Nitwit, Blubber, Oddment, and Tweak: A Few Words on the Potterverse
I guess I will always be late to this party — or more accurately, on time and skeptical.
Over the past few weeks, as grief-stricken Harry Potter retrospectives have cropped up across the Internetz, my response has been more raised-eyebrow than recognition. People, I find myself thinking, Harry Potter ended four years ago, when we closed the last new book. It ended four years ago when we logged onto fandoms and said WTF, epilogue — (even though we were secretly grateful for the information contained therein.) It ended four years ago when we laid to rest the last of the darlings Rowling let fall.
I mean- to the extent that it ended.
I will hold fast to my claim that Harry is books first and movies second. Or possibly movies- like- eighth. (Seriously, do not even talk to me about that travesty Warner Bros. called Order of the Phoenix). But — all truer-fangirl-than-thou fingerwagging aside — the reflections that have, in recent weeks, exploded across the blogosphere underscore for me the second point: that Harry did not end, four years ago or this past week. No matter how reluctantly I read them, the tearjaggers and hearttuggers posted across the web ultimately remind me (yet again) of all these books have meant to us — and all they still might mean.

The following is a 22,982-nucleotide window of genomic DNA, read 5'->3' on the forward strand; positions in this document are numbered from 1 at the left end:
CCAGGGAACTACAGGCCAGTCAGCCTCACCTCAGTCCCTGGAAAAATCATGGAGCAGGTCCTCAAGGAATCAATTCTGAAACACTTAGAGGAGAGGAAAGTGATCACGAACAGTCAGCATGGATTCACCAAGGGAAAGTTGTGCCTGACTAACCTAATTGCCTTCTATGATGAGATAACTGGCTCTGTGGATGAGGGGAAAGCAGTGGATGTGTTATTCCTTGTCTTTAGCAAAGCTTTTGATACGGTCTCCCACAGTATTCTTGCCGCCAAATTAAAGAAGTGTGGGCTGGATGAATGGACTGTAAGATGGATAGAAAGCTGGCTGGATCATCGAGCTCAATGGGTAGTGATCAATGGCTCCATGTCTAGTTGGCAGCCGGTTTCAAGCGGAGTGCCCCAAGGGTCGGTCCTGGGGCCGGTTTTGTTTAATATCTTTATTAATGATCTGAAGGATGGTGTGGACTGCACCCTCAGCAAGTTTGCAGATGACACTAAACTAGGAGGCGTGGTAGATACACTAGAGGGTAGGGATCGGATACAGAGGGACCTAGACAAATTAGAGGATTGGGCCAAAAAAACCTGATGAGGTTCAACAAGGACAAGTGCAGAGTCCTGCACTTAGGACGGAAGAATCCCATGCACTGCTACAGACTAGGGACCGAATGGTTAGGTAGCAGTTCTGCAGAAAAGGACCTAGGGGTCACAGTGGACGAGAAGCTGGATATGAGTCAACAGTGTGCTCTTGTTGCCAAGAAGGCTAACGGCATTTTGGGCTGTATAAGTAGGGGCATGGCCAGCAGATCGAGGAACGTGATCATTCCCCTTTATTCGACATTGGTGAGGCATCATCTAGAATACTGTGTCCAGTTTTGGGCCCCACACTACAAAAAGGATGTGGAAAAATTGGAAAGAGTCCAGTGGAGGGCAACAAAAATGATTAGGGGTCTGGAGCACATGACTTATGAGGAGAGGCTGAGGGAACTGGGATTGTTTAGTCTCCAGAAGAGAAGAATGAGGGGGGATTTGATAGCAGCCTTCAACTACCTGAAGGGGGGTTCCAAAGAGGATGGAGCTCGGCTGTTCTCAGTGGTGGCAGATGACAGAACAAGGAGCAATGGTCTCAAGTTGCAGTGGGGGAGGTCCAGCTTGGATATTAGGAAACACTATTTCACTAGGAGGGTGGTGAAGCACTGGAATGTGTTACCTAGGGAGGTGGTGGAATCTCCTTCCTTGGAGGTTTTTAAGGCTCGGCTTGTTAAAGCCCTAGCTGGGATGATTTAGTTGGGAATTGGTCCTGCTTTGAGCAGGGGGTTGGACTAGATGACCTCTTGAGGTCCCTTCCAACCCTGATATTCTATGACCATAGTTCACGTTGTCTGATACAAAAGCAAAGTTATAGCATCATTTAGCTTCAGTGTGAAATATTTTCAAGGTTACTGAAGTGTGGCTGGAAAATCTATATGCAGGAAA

It’s not about whether this is the best-written series of all time. It’s not about whether JK Rowling needed an editor, or why we spent three chapters at the campsite in Book 7, or how disappointed we wer when the order of James’ and Lily’s appearances in Book 4 turned out to be error rather than clue. It’s not about these things because — our forever-in-her-debtedness aside — it’s not about JK Rowling.